England & Wales Health and social care

Viewpoint: Home sweet Salford home


Photo Credit: emily @ go haus go via Compfight cc

After the Winterbourne scandal in 2011 the government recommended that people with learning disabilities be move out of institutions and into the community. In Salford they had already been doing that for 10 years; Peter Connor, Assistant Mayor with responsibility for adult social care explains.

Ten years before the shocking abuse at Winterbourne View hit the headlines, councillors in Salford asked a very good question: “Why can’t Salford people with learning disabilities or complex behaviour live in the community in their own city?”

Traditional best practice then was to place people in residential homes and hospitals, even if they were a long way from home.

But Salford wanted to do things differently.

We told our staff to think outside the box and explore whether people wanted to come back to Salford to live in the community. If they did, how could we make that happen?

What kind of housing could we provide and what support? How could we help people with complex and challenging behaviour live successfully on their own or with others? What about health, transport and social activities? At the start there were many more questions than answers.

But we knew if we got it right it would mean people could live close to family and friends, in their own community and enjoy the everyday things that you and I take for granted – such as choosing their own meals or what they want to do that day instead of fitting in around an institution’s timetable. That spurred us on to find solutions to every challenge – and there were many challenges.

We quickly realised that we couldn’t do it alone. Since 2002 the council has managed a pooled budget with the NHS, via a Section 75 agreement, and an integrated team so we have a seamless join between health and social care.

Over the years our integrated team has expanded to include social workers, community nurses and mental and physical therapy professionals.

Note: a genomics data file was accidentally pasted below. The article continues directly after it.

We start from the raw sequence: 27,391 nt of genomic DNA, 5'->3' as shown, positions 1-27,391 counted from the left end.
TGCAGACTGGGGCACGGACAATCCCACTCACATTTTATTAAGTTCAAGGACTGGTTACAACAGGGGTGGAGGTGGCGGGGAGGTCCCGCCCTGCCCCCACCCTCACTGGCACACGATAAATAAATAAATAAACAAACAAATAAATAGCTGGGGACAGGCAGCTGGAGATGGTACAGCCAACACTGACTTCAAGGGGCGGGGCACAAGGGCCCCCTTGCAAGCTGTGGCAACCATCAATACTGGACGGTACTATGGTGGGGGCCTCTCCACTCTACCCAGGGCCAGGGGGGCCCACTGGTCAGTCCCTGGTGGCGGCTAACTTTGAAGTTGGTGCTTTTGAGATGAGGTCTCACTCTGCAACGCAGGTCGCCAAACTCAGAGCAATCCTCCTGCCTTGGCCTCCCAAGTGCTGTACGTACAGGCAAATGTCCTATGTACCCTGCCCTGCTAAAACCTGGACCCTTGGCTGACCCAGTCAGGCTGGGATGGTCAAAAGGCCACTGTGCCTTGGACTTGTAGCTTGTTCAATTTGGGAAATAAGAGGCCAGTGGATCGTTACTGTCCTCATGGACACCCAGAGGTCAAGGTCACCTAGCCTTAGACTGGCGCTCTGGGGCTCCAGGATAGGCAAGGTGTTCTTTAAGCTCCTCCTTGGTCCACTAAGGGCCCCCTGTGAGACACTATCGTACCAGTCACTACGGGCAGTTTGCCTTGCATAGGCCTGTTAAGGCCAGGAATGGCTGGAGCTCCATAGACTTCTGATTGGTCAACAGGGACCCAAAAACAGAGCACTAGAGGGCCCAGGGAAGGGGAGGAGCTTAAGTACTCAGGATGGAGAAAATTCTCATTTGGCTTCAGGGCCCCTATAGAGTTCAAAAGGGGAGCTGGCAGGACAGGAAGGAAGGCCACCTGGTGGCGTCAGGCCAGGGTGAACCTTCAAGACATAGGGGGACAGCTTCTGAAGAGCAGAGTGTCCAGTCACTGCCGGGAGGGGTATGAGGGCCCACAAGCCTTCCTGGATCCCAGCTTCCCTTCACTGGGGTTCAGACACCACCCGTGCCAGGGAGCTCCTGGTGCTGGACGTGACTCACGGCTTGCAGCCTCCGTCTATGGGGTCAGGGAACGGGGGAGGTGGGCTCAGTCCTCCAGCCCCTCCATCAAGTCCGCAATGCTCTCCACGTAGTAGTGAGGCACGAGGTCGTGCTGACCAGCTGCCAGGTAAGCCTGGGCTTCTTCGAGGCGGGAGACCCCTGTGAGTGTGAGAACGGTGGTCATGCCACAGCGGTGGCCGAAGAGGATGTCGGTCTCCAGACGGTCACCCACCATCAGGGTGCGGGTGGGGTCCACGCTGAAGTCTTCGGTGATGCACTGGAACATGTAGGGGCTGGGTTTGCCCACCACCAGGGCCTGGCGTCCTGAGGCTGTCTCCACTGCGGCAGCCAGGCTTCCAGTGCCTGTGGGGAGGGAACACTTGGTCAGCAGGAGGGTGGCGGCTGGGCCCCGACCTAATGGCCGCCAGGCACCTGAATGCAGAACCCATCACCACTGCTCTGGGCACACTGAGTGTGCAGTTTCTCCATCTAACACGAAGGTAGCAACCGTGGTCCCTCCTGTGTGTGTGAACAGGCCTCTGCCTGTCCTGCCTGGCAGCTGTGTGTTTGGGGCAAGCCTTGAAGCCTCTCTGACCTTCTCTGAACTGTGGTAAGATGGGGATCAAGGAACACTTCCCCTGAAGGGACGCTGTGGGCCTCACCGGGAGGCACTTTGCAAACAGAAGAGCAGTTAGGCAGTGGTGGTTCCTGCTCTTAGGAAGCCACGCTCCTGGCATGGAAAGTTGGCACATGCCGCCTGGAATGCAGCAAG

From day one our team worked with people to find out what they want and need. We also work closely with their family and friends and build a coming home plan around all involved. We provide a range of housing from single occupancy to supported living.

We’re very pro-active about managing risk to make sure people can lead fulfilling lives when they do come back to Salford and give our providers a significant amount of training to help people settle in well and avoid placement breakdown.

We now have 20 people living independently and our work in this field was highlighted as best practice by both the Department of Health and MENCAP in the Winterbourne View report – the only council in the country to achieve such recognition.

One of the council’s biggest challenges was to bring back 10 people who had lived together in a shared home in North Wales for many years. As well as individual needs, staff had to consider friendships within the group, health needs and where in the city might be best placed to meet those and the type of housing and ongoing support needed.

Michael, 33, spent 12 years in an assessment unit but now lives in a shared flat with 24 hour support from experienced staff.

“It was not nice being there. It had high fencing. I didn’t get out much. I don’t think it is a good idea for people with a learning disability to be sent away,” he said. “I am much happier now. I enjoy gardening, swimming and following my football team. I also enjoy visiting my sister and niece. I do voluntary work. I also like shopping, holidays and going to a youth club on Friday evenings.”

We’ve proved that, with the right support, people can come back home. They are happier and their health often improves as a result. It’s win win all round.

This post first appeared as an article in the August edition of C’llr magazine, which is now available for LGiU members.